The Austrian government’s plan to ban sales and use of the cancer-linked herbicide glyphosate from 1 January 2020 looks set to go ahead. Neither the European Commission nor EU member states have challenged formally the ban on all uses of glyphosate adopted by Austria’s parliament in July this year, paving the way for it to come into effect.
In Austria, the move is supported by a cross-party coalition in parliament, civil society, environmentalists, small farmer organisations and trade unions. Should be ban now go ahead, Austria would become the first EU country to ban the world’s most widely used herbicide, best known as Monsanto’s ‘Roundup’.
However, global farm and food union federation IUF, which has called for a total ban on glyphosate worldwide, has concerns the move could still be frustrated. “While glyphosate maker Bayer/Monsanto had immediately indicated its intention to seek to overturn the ban, and the European Commission questioned its compatibility with the rules of the single market, neither the Commission nor any of the Member States registered their formal opposition during the mandatory ‘standstill period’, which expired at the end of November,” IUF noted.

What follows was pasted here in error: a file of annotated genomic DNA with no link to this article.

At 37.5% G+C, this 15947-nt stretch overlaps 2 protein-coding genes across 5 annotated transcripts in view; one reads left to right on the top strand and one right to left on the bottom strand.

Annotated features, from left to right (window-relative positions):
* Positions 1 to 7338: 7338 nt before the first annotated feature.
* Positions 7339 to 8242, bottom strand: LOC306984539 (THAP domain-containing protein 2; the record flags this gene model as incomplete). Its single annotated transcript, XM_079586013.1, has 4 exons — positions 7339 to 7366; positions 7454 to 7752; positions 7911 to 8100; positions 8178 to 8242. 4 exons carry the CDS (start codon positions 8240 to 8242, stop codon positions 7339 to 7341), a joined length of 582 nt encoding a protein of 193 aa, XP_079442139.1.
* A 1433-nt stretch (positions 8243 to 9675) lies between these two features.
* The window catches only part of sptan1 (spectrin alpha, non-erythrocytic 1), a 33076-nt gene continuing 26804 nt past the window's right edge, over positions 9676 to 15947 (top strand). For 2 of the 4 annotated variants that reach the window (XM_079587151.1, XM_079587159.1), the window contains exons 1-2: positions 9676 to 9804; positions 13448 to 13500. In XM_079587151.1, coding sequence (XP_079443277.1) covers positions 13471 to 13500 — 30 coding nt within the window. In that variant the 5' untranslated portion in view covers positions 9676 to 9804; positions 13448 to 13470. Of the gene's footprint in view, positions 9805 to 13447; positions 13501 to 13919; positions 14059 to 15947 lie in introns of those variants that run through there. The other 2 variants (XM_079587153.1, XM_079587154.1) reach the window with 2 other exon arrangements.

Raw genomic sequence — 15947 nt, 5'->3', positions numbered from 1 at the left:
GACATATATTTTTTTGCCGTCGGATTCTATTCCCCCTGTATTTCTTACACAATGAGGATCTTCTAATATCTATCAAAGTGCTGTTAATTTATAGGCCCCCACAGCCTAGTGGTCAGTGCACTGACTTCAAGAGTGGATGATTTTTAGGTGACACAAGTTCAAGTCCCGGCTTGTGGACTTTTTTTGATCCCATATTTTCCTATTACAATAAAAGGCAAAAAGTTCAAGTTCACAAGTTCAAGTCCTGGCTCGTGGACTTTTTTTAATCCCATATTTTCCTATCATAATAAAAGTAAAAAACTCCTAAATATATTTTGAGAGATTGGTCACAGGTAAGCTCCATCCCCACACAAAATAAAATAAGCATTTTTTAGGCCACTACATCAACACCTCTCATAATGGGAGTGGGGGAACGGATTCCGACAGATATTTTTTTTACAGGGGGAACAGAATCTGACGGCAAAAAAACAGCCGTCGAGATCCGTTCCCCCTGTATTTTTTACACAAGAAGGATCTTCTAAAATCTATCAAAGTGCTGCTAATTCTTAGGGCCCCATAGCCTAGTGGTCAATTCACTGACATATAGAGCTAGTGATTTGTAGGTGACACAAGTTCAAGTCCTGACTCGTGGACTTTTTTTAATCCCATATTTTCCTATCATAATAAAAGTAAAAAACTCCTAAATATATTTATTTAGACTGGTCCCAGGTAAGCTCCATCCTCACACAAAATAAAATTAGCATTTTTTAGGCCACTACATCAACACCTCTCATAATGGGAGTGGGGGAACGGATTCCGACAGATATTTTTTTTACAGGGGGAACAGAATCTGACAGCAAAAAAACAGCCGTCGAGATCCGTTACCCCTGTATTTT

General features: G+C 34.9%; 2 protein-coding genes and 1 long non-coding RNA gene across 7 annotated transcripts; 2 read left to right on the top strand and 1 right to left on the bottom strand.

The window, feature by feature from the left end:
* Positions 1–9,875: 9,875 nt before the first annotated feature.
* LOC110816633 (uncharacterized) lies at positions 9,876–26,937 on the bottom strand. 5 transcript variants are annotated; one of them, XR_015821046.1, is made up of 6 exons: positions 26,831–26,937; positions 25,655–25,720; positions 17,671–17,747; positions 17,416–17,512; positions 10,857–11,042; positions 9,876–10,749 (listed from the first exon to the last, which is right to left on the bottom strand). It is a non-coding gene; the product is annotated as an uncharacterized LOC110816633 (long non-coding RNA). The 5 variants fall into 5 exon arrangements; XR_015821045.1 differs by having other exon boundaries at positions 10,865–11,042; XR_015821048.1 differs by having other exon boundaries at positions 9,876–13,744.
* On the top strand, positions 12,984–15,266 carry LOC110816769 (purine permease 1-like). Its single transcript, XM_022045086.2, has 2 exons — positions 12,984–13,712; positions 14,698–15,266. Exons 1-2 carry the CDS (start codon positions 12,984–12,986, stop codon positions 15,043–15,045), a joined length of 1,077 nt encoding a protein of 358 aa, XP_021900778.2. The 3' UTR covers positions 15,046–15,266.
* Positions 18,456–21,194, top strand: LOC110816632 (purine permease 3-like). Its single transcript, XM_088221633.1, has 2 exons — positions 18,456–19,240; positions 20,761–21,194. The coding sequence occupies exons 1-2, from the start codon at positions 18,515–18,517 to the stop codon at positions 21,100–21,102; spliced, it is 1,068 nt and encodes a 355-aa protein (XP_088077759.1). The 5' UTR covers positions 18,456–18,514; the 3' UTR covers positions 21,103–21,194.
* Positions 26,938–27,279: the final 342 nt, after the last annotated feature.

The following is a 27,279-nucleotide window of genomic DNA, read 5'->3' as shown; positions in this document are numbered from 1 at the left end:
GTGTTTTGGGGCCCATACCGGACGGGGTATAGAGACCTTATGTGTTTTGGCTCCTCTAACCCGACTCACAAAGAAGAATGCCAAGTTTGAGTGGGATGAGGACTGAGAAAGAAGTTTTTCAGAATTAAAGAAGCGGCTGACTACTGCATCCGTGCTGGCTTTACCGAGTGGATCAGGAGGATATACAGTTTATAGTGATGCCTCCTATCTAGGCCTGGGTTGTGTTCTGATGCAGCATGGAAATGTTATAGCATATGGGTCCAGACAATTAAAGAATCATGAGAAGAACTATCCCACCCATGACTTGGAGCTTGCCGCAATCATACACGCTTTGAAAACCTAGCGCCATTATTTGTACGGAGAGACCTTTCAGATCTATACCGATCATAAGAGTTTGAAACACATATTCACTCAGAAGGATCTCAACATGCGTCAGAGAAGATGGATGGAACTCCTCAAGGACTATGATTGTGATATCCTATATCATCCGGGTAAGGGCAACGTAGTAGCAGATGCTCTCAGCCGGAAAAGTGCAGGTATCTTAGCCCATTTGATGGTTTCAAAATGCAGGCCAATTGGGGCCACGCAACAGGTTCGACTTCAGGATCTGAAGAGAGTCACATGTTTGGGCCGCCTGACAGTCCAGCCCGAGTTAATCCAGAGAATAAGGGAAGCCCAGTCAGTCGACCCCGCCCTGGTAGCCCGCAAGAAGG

“The caretaker government’s agricultural ministry and the powerful farm lobby linked to the conservative Austrian People’s Party, however, have suggested that there may still be procedural grounds for objecting to the law; opponents of the ban fear it could catalyse similar action in other EU countries.”
IUF has been critical of the EU’s inaction on glyphosate risks. In February is said while the campaign to stop glyphosate reauthorisation in the European Union failed, “it succeeded brilliantly in exposing the agrochemical industry’s grip on the regulatory agencies tasked with protecting public health and the environment.”
A briefing from the union body concluded: “Now is the time to step up organising on the broadest possible basis at national, European and international level for an immediate ban on the most toxic agrochemicals, targeted reductions in pesticide use and comprehensive support for a transition to socially and environmentally sustainable agriculture”.